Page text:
After a great deal of soul searching, I decided to post this four part series on why, how and what happened when I quit drinking alcohol four years ago. Neither Roger, nor my daughter Brooke are completely comfortable with my decision to share this, but I feel drawn to. It is my hope that if you feel a bit uncomfortable with how much alcohol you drink, you will know you are not alone-I’ve been there. And if you are concerned about what stopping might be like, I can at least share what stopping was like for me and how I did it. If you wonder how your life might change after you stop, I am sharing the ups and downs I encountered after I quit.
I made the decision to stop drinking, but that may not be the right decision for you, or you may want to but it may not be the right time. Whether you drink or not, this is a no judgement zone. And, no hard feelings if you want to skip this series we will start a new topic in mid December. Monday Musings and Fashion Fridays will continue as usual.
The Dawn of Truth.
Brooke was getting older and staying up later. I worried she would begin to see how much I was drinking. I wondered what might happen if there were an emergency and I would be too out of it to deal with it. I wondered if I smelled of alcohol like some people do. I wondered if the other moms at Brooke’s school knew, perhaps they were whispering behind my back. It was well known that several of the moms drank heavily, and everyone talked about it. Was I one of them?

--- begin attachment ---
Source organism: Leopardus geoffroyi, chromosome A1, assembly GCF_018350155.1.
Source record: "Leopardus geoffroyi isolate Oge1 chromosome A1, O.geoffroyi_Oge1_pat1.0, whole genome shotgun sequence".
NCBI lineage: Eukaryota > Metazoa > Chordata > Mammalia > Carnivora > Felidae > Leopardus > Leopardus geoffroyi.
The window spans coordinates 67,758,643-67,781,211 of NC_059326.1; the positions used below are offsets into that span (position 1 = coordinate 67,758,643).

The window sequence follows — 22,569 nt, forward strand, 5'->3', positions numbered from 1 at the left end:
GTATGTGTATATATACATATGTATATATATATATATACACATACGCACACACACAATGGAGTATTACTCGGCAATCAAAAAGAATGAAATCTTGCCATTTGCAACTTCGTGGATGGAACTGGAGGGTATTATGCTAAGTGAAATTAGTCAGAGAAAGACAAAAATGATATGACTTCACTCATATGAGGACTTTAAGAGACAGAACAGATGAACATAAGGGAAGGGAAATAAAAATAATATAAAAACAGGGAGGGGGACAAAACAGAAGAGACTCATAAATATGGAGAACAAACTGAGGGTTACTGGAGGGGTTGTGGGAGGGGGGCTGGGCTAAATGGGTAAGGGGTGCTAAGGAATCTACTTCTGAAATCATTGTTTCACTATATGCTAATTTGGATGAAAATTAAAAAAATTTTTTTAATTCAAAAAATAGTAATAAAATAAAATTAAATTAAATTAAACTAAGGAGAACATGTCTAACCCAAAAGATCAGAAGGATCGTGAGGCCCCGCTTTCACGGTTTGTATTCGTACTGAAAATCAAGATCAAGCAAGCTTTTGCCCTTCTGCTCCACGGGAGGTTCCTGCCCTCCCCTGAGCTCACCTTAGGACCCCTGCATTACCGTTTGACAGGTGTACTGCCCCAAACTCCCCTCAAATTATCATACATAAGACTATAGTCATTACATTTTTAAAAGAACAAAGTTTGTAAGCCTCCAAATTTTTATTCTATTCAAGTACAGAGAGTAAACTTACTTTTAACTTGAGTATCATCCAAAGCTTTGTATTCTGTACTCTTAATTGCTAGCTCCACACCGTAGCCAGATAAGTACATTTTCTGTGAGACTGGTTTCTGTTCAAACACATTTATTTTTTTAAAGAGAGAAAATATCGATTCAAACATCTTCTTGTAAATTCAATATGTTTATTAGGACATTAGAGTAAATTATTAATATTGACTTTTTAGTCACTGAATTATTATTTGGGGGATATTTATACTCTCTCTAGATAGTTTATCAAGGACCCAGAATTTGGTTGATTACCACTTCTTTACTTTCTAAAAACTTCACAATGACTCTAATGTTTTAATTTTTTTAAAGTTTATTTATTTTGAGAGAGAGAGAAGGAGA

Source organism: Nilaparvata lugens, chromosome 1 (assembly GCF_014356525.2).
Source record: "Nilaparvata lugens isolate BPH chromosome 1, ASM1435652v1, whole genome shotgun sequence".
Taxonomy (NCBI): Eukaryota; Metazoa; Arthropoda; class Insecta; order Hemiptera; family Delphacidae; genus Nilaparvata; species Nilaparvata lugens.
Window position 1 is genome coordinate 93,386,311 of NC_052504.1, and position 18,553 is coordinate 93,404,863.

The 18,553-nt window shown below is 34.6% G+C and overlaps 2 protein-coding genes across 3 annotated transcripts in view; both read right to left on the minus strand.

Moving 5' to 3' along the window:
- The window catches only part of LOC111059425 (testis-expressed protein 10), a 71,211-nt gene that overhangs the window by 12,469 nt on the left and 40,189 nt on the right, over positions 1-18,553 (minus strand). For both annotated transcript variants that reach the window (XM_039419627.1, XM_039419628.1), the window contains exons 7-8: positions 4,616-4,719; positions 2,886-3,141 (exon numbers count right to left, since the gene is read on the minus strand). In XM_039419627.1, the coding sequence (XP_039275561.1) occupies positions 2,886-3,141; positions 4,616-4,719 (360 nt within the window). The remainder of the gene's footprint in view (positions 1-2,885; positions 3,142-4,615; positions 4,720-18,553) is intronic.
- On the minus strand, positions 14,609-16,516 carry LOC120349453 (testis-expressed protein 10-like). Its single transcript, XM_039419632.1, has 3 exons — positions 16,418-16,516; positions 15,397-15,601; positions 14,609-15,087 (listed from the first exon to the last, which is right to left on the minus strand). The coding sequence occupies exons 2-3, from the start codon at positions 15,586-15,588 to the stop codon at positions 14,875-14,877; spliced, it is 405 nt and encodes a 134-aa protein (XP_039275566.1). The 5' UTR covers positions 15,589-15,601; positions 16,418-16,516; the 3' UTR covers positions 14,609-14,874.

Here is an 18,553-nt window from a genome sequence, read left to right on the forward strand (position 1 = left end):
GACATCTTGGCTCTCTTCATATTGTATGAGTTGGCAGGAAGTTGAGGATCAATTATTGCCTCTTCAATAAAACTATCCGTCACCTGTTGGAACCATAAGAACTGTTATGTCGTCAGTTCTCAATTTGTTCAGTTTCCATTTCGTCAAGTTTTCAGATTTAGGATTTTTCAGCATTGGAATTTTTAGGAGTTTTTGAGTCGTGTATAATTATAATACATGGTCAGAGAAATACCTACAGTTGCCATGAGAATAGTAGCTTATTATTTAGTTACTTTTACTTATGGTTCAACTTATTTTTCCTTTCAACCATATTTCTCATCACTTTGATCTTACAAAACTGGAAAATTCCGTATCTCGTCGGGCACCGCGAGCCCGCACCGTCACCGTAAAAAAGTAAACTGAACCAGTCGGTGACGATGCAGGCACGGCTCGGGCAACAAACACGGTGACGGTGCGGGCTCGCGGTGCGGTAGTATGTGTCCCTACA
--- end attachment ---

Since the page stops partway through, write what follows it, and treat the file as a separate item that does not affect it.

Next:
I made sure I was on top of my game, that I was the one who could be counted on to get things done, and that everything in my life was kept on schedule. Our home was spotless, I cooked organic meals from scratch daily, I was the volunteer all the moms wanted to look after their kids and my business was growing. I just had a nip more wine in the evening than maybe I should…besides, most of my friends drank similar amounts of wine—that’s why it’s called “mommy juice”, right?
In the mean time, I was becoming more and more deeply interested in spirituality. I began practicing yoga and meditating daily and began reading anything and everything spiritual I could get my hands on. I signed up for yoga teacher training, an intensive nine month program that included daily practice, and restrictive dietary requirements which included no drugs or alcohol. All my peers gave up alcohol, except me. More and more, I was feeling that my drinking was incongruent with the person I wanted to be, and that perhaps the numbness I believed I needed so badly was holding me back from the vary things I really wanted.
Quitting would mean that I would have to make hard decisions and take responsibility for my life. I didn’t feel ready to make those decisions. Besides, I needed wine. It calmed me. It helped me fall asleep—even if I did wake up in the middle of the night, often for several hours…It kept me from having to look at things too closely. Quitting would might mean having to confront the fact that some things just weren’t working—like my marriage, for example.